WhiteAfrican

Where Africa and Technology Collide!

Rugged, solar powered VSAT broadband in rural communities

I just sat down next to Raphael Marambii, who happens to be the innovations and knowledge management specialist for a small local NGO called ALIN (arid lands information network), at a cyber cafe in Nairobi. As happens in Africa, you get into conversations, and I found out that they have been connecting rural communities via community knowledge centers (sort of rural cybercafes cum libraries / training centers) running solar powered VSAT dishes.

Solar powered VSAT broadband for communities in Kenya

They have deployed a unique prototype solar powered VSAT base station terminal at two of ALIN’s Community knowledge centers, at Marigat and Nguruman, Kenya. The base station is self contained and toughened for remote African rural conditions and requires little expertise to deploy. It’s part of the University of Michigan’s Imagine Africa project.

The question is, “why is this NGO plunking down remote satellite connections in rural Africa?” I asked Raphael just that question, and he tells me that it’s because they strongly believe that information and access to knowledge is what is needed most in these communities. They are trying to get the youth within these rural communities to embrace some of the new social media tools too, like blogging and podcasting.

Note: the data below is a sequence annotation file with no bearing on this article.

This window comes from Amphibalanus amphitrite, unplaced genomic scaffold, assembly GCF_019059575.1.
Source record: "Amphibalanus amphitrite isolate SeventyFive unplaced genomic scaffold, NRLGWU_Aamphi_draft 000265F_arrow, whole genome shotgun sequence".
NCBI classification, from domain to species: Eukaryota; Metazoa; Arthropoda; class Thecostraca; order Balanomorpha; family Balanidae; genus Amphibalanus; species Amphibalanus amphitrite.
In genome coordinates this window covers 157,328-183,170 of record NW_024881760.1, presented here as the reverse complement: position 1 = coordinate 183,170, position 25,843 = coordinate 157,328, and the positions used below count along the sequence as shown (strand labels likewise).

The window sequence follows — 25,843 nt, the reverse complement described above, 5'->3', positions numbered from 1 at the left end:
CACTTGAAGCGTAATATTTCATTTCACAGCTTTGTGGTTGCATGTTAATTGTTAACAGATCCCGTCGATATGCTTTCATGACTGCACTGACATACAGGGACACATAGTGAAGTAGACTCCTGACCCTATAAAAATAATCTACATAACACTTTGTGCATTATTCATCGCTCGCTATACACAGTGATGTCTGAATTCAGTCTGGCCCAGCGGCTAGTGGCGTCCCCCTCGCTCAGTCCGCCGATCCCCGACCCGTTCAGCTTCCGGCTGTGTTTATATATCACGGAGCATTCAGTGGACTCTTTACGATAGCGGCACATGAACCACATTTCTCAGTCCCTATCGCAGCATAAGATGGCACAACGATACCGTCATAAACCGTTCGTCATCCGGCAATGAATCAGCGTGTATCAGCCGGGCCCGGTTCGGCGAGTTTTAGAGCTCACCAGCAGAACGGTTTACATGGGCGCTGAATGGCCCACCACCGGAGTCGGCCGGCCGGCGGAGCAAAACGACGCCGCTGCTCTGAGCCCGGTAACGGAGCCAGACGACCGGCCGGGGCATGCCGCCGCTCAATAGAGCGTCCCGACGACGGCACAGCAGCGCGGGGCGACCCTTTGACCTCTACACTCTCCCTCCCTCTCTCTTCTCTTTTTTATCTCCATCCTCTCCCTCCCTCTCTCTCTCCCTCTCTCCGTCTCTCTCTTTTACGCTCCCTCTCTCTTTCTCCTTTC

From what I understand this is a pilot, testing out what happens when a new form of information is freely available within marginalized or disconnected rural communities. Raphael and team have ideas on seeing this become embedded in the community – ranging from helping with eCommerce, to creating new local content, to live video language services available over the connection.

There are two reasons I like this project. First, because it’s being driven by a local NGO, so it has some hopes of making it after the big donors leave. Second, the team is truly trying to think different – they make no bones about how their ways to connect the community to the rest of the world in mutually beneficial ways isn’t “normal”.

The true test however will be found after their 6 months of funding is gone. It costs about 26,000 Shillings ($320) to run one of these each month. Let’s see where this project, and more importantly, the communities are in one year.

7 Comments

  1. I know there are VSATs in Pibor and Kapoeta. Also Juba and Yei. Southern Sudan is getting connected.